100: Sanitation. (3-3-0)
Students will develop an understanding of the basic principles of sanitation and safety, explore the fundamentals of microbiology and the application to food and environmental sanitation. Students will be able to describe the origins of food-borne disease and the importance of utilizing proper sanitation and safety procedures. Course includes lecture, demonstration, and food preparation. Students receive a food safety certificate.
110: Nutrition. (3-3-0)
This course provides an introduction to the fundamentals of nutrition and analysis of the relationship between nutrient intake and health throughout the life cycle. Students will explore the role of nutrients in the metabolic processes of the cell and the human body. Students will develop an in-depth personal nutrient analysis.
115: Mathematics of Culinary Arts. (2-2-0)
Fundamentals of mathematics including review of basic mathematic and algebraic skills as related to the culinary arts profession. Students will learn to use mathematics in preparing price lists, requisitions, purchase orders, invoicing, weight and measurement conversions, costing, and yield calculations.
120: Food Preparation Principles. (9-0-25)
This course will enable the students to develop skills in knife, tool and equipment handling and apply principles of food preparation to produce a variety of food products. Students will demonstrate the ability to operate equipment correctly and safely. The students will be able to demonstrate knowledge of the effects of heat on foods, heat transfer and cooking times, as well as skills in grilling, frying, broiling, sautéing, steaming, poaching, recipe conversion, and salad preparation. Students focus on stocks, soups, the five basic sauces, thickening agents, reductions, and glazes.
130: The Hospitality Industry. (1-1-0)
Students will develop an understanding of the hospitality industry and career opportunities in the field. Students will also investigate trade publications and professional organizations appropriate for continuing education. Students will also become familiar with the organizational structure and basic functions of departments within hospitality and food service establishments.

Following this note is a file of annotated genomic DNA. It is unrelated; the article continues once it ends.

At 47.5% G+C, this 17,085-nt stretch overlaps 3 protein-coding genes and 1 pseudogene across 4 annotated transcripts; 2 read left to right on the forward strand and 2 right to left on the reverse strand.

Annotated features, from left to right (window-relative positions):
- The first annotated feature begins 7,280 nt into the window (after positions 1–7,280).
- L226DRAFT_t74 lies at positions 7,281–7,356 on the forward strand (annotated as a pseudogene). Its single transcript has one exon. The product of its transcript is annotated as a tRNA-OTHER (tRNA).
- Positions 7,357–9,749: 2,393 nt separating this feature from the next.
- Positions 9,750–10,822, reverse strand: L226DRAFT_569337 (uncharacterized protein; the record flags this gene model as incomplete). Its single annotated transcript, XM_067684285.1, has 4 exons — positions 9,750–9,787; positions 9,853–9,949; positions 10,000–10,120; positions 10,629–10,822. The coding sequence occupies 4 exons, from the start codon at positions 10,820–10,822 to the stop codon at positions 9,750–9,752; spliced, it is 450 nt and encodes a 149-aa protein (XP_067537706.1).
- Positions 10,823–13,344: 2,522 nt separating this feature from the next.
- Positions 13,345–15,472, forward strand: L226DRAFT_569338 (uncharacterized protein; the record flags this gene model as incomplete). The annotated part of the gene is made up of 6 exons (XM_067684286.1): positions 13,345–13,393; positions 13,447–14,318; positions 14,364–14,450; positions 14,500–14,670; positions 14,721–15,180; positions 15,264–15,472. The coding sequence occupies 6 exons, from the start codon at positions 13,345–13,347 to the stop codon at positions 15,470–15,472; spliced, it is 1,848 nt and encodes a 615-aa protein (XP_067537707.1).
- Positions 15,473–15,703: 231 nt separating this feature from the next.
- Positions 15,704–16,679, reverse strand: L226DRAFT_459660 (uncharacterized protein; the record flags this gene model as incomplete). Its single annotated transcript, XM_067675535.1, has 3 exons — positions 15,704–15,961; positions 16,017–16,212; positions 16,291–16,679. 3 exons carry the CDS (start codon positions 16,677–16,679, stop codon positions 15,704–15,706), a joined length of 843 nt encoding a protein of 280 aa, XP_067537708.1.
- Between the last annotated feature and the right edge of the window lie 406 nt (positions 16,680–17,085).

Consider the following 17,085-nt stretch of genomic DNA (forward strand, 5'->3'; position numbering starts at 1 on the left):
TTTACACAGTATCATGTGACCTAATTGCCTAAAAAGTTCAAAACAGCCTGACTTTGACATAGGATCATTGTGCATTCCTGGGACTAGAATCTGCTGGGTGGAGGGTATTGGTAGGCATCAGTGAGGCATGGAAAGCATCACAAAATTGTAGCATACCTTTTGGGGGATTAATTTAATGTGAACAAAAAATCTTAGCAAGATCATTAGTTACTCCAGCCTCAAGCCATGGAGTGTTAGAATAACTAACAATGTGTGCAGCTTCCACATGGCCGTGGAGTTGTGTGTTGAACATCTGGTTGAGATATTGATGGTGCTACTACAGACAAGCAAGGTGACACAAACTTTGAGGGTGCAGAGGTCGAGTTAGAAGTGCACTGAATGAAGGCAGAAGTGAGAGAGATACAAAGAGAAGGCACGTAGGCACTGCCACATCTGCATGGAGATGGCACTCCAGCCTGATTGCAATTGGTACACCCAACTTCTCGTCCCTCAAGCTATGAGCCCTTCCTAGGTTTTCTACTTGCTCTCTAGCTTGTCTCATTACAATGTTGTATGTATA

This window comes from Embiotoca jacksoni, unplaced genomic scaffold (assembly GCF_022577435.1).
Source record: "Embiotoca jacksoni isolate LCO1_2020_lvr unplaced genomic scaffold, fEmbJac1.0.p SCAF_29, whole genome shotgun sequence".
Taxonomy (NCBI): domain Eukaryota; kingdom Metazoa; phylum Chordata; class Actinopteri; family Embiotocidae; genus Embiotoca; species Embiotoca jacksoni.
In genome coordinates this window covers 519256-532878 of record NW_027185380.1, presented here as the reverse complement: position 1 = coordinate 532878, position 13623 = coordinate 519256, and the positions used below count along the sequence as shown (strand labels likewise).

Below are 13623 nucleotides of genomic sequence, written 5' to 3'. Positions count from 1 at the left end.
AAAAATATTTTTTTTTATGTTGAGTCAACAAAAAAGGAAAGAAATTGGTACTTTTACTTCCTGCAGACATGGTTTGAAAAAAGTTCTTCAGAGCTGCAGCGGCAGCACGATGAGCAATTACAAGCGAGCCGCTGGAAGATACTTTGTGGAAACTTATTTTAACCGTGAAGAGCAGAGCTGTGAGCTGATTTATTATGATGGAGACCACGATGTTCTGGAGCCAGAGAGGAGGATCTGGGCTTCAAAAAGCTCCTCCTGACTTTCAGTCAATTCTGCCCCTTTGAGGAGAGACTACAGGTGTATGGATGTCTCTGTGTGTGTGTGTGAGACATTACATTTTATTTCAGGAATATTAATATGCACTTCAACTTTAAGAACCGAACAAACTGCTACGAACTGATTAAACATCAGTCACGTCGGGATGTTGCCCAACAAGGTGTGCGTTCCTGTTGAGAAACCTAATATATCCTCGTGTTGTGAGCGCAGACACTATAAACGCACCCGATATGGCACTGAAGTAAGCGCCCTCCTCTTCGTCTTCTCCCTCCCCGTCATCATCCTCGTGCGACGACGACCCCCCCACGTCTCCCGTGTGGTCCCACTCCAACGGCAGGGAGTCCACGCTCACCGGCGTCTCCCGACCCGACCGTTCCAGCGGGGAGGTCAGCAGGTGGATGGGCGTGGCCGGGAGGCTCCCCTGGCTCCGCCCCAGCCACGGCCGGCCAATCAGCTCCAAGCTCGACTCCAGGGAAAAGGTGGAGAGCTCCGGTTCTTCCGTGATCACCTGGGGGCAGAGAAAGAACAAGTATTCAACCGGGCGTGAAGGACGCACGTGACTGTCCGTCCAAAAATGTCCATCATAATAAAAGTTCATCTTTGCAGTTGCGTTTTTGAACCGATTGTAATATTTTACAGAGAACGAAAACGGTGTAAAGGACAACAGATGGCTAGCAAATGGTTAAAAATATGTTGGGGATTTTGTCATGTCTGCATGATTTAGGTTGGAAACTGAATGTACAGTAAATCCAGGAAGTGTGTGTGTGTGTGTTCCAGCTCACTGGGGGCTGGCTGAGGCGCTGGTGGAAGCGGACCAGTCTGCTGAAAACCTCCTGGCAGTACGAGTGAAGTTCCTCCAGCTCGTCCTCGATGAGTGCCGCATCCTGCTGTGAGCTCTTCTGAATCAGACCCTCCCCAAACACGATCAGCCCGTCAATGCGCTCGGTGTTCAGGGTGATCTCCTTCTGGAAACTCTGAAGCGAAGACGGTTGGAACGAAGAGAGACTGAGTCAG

140: Food Preparation Fundamentals. (7-0-25)
Students will learn fundamentals of baking science, production of rolls, folded dough, pies, cookies, breads, cakes, icing, creams, tortes, and meringues. Emphasis is placed on the principles of baking, chemistry, formulas, the use of weights and measures, and identification, use and care of equipment normally found in the bakeshop. Students will apply the knowledge of laws and regulations relating to safety and sanitation in the kitchen. Whole dessert presentations and creative plate presentations are also emphasized. Students will also become familiar with varieties of alcoholic and non-alcoholic beverages in order to develop an appreciation for wine and food affinity. The students will also be able to explain laws and procedures related to responsible alcohol service.
150: Menu Planning. (3-3-0)
This course includes the explanation of menu planning for every type of service and facility. Students will create an example of a menu layout, including selection, development, price structure, and restaurant style. It will also include food service design concept including the menu, the location, and the type of clientele expected. Students will be exposed to purchasing procedures, including specifications of product as well as proper handling and storage of foods. The course includes lecture, demonstration and food preparation.
160: Dining Room Service. (1-1-1)
Students are introduced to front-of-the-house procedures from guest relations to basic dining room skills and table service. The students will perform dining room service functions using a variety of types of service. The course includes lecture, demonstration and food preparation.
170: Supervisory Management. (3-3-0)
The course will prepare the student for the transition from employee to supervisor. The students will be able to conduct an analysis and explanation of basic supervisory management skills, management styles, motivation and emphasis on human relations, delegation, training, evaluation, and communication. This course also covers employee termination procedures. The course includes lecture, demonstration and food preparation.
180: Culinary Arts Externship. (2 hrs. credit)
The externship is scheduled at the end of the final semester (spring) of the Culinary Arts program. The externship involves on-the-job training in the performance of all food service duties. This course requires a minimum of 100 hours in an assigned food service facility.